Today I learned about “reminiscing”:
Under pressure, most people retreat to their area of highest perceived historical impact, even if it isn’t very relevant to today’s problems. Let’s call this reminiscing.Will Larson
The post goes on to list some examples, and one stuck out to me:
Engineering leader drives top-down re-architecture of the company’s software. […] They’d be better served by addressing the cultural or skill-gaps culminating in the reliability problems instead of trying to solve it themselves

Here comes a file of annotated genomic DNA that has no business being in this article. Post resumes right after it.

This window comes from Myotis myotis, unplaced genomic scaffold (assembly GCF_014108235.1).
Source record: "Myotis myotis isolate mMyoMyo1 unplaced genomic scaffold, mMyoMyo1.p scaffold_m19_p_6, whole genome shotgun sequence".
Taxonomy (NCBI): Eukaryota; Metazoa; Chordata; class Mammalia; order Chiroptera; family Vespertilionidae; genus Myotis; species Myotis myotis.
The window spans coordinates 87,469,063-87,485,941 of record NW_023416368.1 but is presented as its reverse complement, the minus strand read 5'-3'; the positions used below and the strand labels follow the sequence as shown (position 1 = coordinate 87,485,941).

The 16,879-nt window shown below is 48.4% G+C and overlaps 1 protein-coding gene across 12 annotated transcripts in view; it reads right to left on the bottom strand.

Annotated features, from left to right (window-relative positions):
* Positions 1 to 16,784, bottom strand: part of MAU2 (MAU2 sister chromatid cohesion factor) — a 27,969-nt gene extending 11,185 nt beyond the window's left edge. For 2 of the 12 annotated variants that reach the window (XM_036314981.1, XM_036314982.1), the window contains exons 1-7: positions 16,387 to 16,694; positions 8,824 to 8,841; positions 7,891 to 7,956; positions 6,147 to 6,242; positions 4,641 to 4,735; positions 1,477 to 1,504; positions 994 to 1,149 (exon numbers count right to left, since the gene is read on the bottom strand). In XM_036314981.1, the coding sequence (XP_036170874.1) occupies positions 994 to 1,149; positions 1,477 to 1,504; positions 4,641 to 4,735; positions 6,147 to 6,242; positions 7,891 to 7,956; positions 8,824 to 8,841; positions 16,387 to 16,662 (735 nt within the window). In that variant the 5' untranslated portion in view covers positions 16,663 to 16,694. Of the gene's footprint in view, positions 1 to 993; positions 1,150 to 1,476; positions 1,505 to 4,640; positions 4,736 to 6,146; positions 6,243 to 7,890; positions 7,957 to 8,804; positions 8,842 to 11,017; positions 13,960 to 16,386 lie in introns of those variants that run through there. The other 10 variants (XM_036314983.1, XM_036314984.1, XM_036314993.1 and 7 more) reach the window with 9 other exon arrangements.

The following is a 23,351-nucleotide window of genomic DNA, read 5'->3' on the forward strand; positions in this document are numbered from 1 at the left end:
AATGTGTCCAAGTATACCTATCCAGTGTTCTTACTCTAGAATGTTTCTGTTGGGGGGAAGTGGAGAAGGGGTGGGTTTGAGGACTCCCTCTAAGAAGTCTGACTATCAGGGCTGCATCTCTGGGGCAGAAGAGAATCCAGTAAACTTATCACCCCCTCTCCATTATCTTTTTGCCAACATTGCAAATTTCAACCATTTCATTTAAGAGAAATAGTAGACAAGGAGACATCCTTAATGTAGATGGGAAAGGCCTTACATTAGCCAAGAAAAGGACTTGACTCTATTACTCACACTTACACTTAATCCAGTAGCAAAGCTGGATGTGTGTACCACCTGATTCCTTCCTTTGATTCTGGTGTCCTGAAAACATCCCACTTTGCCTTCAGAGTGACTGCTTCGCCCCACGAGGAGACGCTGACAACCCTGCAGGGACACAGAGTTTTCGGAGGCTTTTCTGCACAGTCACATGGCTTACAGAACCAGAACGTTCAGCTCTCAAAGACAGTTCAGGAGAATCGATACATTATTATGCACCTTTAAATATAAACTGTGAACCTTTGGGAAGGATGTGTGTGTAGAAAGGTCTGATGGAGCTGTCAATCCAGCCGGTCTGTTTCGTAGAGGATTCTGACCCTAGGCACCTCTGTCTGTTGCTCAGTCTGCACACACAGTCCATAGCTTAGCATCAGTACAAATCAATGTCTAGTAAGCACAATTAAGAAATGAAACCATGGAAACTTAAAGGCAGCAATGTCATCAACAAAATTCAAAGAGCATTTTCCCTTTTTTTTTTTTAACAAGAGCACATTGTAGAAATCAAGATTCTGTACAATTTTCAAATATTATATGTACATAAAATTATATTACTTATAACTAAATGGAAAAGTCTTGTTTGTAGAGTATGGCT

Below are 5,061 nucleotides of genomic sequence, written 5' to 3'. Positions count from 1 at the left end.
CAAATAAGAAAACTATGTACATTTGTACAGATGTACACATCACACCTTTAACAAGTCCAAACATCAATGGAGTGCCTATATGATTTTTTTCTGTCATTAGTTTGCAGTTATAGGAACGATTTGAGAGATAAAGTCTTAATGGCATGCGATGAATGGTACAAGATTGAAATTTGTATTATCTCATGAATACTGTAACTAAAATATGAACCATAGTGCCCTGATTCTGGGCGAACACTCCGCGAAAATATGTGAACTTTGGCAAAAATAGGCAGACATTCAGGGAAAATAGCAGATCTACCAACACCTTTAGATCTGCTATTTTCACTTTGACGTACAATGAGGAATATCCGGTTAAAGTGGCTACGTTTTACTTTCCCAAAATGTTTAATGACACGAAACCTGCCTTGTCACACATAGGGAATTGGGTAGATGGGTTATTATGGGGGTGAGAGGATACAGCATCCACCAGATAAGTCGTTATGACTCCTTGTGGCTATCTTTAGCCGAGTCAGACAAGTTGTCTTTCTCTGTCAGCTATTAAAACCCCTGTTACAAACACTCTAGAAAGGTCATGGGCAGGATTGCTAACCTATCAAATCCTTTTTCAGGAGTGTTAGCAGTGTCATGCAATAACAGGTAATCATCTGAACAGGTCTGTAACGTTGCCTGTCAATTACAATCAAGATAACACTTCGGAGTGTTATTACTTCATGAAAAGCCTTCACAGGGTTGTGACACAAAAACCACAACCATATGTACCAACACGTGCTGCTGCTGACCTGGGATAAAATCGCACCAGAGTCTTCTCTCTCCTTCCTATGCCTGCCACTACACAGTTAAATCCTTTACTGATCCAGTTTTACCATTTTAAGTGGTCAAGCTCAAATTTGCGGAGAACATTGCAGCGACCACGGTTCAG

I see this with engineering managers often. When things aren’t going smoothly, an EM has two options:
- Jump in and take over the work
- Find and fix the “cultural or skill gaps” at the source
The first option is the accidental diminisher approach, and the second is the multiplier approach.
Now’s where you ask: “shouldn’t you do both?” But therein lies collateral damage. If you take over, you’re telling your team you don’t trust them, and you’re robbing them of goopy growth opportunities. (But that doesn’t mean you need to pretend you aren’t worried!)
Working “on the team” instead of “in the team” even when the crap is en route to the fan is the long term play. Anything else is reminiscing.